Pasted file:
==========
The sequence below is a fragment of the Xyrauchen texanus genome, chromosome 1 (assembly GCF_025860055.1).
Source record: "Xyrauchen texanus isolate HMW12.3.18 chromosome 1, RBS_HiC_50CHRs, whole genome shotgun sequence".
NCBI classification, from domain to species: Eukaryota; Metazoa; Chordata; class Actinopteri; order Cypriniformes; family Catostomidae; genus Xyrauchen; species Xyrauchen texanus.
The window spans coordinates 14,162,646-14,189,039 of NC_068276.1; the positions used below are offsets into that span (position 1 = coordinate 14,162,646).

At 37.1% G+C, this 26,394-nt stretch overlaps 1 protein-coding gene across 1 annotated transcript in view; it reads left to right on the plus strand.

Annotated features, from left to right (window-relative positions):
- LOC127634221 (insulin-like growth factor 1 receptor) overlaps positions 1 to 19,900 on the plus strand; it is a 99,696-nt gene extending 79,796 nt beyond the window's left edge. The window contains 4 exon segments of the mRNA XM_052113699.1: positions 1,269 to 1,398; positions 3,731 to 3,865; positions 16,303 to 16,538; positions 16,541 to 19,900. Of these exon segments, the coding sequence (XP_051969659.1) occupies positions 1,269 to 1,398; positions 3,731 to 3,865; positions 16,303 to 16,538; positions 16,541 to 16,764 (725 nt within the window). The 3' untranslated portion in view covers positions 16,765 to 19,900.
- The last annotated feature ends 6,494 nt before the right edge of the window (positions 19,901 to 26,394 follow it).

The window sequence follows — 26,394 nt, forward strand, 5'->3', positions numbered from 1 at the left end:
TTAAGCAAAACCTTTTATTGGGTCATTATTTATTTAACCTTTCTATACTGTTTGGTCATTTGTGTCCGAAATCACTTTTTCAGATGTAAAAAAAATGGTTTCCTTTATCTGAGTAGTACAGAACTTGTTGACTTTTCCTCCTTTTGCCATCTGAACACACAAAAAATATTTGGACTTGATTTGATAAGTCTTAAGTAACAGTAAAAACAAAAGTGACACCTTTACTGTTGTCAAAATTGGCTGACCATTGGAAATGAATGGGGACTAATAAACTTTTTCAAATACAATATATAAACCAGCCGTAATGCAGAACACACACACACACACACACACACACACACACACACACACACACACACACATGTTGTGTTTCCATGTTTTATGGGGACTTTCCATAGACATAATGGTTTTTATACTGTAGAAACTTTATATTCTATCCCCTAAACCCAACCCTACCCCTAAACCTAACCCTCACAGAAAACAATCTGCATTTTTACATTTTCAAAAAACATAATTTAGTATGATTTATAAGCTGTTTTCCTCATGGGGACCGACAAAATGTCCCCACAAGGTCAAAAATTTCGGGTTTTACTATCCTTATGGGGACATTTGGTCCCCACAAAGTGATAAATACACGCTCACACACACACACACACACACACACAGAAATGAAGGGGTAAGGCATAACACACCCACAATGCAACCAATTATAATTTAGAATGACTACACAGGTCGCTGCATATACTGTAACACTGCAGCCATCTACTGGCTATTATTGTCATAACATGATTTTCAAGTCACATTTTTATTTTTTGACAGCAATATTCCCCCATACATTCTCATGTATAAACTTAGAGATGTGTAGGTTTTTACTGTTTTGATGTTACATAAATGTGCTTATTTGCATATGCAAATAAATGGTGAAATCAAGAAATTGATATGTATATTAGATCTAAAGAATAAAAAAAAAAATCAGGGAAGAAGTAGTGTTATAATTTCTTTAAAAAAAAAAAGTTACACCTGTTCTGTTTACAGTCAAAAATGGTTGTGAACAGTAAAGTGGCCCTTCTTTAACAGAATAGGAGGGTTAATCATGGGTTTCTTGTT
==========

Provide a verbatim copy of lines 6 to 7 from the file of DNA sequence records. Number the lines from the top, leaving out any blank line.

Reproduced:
Annotated features, from left to right (window-relative positions):
- LOC127634221 (insulin-like growth factor 1 receptor) overlaps positions 1 to 19,900 on the plus strand; it is a 99,696-nt gene extending 79,796 nt beyond the window's left edge. The window contains 4 exon segments of the mRNA XM_052113699.1: positions 1,269 to 1,398; positions 3,731 to 3,865; positions 16,303 to 16,538; positions 16,541 to 19,900. Of these exon segments, the coding sequence (XP_051969659.1) occupies positions 1,269 to 1,398; positions 3,731 to 3,865; positions 16,303 to 16,538; positions 16,541 to 16,764 (725 nt within the window). The 3' untranslated portion in view covers positions 16,765 to 19,900.